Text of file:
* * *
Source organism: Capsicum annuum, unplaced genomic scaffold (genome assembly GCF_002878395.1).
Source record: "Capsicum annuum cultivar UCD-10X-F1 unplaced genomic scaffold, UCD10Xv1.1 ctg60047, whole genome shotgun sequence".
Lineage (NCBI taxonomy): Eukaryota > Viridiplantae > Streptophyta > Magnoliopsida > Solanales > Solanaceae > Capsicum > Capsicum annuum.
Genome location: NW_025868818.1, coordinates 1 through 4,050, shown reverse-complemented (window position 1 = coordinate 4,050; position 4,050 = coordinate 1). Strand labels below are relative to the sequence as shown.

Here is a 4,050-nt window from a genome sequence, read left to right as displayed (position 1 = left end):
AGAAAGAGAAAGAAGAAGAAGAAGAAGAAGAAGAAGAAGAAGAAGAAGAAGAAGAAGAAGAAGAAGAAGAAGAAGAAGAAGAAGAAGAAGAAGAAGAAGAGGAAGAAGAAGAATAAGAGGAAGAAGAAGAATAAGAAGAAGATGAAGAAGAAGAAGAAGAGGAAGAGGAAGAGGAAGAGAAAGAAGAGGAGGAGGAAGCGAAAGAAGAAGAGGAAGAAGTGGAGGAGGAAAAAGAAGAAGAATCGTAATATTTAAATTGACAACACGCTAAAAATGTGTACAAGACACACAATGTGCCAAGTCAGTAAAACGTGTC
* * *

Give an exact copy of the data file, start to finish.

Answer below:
Source organism: Capsicum annuum, unplaced genomic scaffold (genome assembly GCF_002878395.1).
Source record: "Capsicum annuum cultivar UCD-10X-F1 unplaced genomic scaffold, UCD10Xv1.1 ctg60047, whole genome shotgun sequence".
Lineage (NCBI taxonomy): Eukaryota > Viridiplantae > Streptophyta > Magnoliopsida > Solanales > Solanaceae > Capsicum > Capsicum annuum.
Genome location: NW_025868818.1, coordinates 1 through 4,050, shown reverse-complemented (window position 1 = coordinate 4,050; position 4,050 = coordinate 1). Strand labels below are relative to the sequence as shown.

Here is a 4,050-nt window from a genome sequence, read left to right as displayed (position 1 = left end):
AGAAAGAGAAAGAAGAAGAAGAAGAAGAAGAAGAAGAAGAAGAAGAAGAAGAAGAAGAAGAAGAAGAAGAAGAAGAAGAAGAAGAAGAAGAAGAAGAAGAGGAAGAAGAAGAATAAGAGGAAGAAGAAGAATAAGAAGAAGATGAAGAAGAAGAAGAAGAGGAAGAGGAAGAGGAAGAGAAAGAAGAGGAGGAGGAAGCGAAAGAAGAAGAGGAAGAAGTGGAGGAGGAAAAAGAAGAAGAATCGTAATATTTAAATTGACAACACGCTAAAAATGTGTACAAGACACACAATGTGCCAAGTCAGTAAAACGTGTC